- Reuters/Thomas Baur
- The armed school resource officer who was on campus during last month’s high-school shooting in Florida radioed that the gunfire was coming from inside the building, dispatch records show.
- Those records appear to contradict a statement given by the deputy’s lawyer, who said the deputy believed the gunfire was coming from outdoors.
- The deputy, Scot Peterson, resigned last month after the Broward County sheriff said Peterson did “nothing” to stop the shooting.
The armed deputy who did not engage the gunman during the shooting at a Florida high school last month apparently heard the gunfire coming from inside the building, contradicting an earlier defense his lawyer gave to media.
Scot Peterson, a school resource officer, resigned in disgrace roughly a week after the shooting. Broward County Sheriff Scott Israel said Peterson did “nothing” to stop the gunman and instead stayed outside the building for several minutes during the attack, which left 17 people dead.
Peterson’s lawyer, Joseph DiRuzzo, said in a February 26 statement that Peterson’s actions were falsely portrayed and his character unfairly smeared.
DiRuzzo said Peterson believed the gunfire was occurring outdoors and responded by seeking cover and assessing the situation, as the Broward County Sheriff’s Office requires.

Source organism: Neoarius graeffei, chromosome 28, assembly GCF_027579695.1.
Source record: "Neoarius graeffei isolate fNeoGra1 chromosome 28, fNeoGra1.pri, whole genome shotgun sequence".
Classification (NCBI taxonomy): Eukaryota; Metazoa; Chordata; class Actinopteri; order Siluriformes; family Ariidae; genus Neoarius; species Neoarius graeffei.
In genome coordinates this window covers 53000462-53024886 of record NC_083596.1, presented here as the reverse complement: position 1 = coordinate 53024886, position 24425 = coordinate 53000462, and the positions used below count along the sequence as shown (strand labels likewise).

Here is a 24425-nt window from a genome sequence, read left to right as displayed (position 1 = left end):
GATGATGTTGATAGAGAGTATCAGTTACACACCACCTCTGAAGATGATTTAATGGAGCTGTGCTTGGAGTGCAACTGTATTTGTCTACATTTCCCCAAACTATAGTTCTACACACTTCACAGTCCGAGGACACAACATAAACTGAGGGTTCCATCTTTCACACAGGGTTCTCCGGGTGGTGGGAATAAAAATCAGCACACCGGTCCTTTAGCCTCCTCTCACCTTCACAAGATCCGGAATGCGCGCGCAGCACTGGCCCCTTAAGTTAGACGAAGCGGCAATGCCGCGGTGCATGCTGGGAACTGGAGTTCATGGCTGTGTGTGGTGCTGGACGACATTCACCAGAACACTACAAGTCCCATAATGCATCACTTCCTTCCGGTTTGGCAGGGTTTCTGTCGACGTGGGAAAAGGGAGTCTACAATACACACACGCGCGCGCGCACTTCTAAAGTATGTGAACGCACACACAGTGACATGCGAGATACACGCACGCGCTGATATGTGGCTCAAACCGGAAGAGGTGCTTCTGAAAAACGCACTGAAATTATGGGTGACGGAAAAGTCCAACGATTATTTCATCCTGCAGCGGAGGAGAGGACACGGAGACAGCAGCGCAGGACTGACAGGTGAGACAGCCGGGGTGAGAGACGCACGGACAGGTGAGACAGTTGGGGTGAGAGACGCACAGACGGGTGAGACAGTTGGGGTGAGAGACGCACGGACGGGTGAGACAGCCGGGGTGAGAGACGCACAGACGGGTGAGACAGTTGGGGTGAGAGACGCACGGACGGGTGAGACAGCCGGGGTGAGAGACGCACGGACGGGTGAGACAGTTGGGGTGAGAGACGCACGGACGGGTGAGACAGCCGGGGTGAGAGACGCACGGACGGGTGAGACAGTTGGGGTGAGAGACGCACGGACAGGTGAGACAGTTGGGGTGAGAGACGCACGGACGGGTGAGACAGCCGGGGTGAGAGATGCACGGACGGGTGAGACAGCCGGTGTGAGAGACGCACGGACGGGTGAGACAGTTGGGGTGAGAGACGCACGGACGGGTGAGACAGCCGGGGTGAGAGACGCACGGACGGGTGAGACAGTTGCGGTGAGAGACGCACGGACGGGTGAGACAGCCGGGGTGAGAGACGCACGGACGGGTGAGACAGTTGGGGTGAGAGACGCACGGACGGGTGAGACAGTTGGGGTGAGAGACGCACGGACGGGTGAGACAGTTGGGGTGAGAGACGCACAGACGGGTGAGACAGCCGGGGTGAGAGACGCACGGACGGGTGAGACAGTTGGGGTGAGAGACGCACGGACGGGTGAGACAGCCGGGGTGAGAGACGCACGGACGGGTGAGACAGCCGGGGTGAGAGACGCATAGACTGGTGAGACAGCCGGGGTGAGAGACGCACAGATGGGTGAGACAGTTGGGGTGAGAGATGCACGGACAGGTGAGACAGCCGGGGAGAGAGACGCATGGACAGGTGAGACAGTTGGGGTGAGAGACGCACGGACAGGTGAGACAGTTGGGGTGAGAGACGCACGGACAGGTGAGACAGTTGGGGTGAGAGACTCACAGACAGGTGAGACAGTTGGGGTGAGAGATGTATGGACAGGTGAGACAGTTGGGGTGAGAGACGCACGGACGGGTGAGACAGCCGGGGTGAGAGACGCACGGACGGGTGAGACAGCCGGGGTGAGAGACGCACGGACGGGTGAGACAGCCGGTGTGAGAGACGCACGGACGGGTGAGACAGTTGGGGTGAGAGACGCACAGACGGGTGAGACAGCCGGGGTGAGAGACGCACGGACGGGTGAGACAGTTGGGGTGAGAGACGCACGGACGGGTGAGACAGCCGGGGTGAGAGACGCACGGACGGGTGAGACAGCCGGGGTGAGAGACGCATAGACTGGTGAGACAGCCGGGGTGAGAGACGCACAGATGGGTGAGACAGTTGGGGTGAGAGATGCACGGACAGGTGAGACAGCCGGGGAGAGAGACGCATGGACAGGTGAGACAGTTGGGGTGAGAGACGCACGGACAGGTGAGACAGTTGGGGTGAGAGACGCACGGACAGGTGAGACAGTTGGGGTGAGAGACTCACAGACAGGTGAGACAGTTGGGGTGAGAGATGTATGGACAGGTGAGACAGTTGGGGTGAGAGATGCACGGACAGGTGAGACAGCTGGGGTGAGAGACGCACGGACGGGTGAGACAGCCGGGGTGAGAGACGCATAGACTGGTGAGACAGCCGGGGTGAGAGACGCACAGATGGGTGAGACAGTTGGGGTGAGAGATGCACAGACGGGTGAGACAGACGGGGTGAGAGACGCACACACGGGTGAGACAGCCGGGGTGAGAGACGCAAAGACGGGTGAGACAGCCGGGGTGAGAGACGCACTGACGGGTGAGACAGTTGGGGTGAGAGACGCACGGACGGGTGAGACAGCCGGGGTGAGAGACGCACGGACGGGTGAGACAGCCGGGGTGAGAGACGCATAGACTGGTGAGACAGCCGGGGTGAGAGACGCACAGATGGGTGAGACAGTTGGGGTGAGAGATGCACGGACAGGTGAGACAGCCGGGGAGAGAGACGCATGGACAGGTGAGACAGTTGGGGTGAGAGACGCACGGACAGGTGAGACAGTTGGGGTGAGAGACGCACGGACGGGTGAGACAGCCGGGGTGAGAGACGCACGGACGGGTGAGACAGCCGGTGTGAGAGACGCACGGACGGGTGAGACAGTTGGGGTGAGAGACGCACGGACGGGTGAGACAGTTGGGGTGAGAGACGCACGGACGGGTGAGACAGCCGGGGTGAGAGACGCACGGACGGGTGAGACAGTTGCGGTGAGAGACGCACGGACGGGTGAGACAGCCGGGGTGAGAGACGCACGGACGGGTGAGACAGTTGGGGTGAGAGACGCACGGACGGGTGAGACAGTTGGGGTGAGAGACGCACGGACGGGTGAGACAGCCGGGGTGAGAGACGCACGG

“The allegations that Mr. Peterson was a coward and that his performance, the circumstances, failed to meet the standards of police officers are patently untrue,” DiRuzzo said. “Mr. Peterson is confident that his actions on that day were appropriate under the circumstances and that the video (together with the eyewitness testimony of those on the scene) will exonerate him of any subpar performance.”
But internal radio dispatches released Thursday by the Broward Sheriff’s Office appear to tell a different story.
“Be advised we have possible, could be firecrackers. I think we have shots fired, possible shots fired – 1200 building,” Peterson radioed at 2:23 p.m., roughly two minutes after the gunfire broke out, according to the records.
“All right … We also heard it’s by, inside the 1200,” Peterson again radioed at 2:25 p.m.
Yet as the gunfire continued and the situation grew more chaotic with students fleeing the school and flooding 911 dispatchers with calls, Peterson never entered the building.
Beyond, that, the dispatch records show that Peterson warned other officers to stay away.
“Stay at least 500 feet away at this point,” Peterson radioed at 2:27 p.m., just seconds after the gunfire stopped. The suspect, Nikolas Cruz, 19, was arrested about an hour later; authorities have said he fled the school while blending in with students.
The timeline put together by local authorities shows that no law-enforcement officers entered the building until 2:32 p.m., 11 minutes after the gunfire broke out.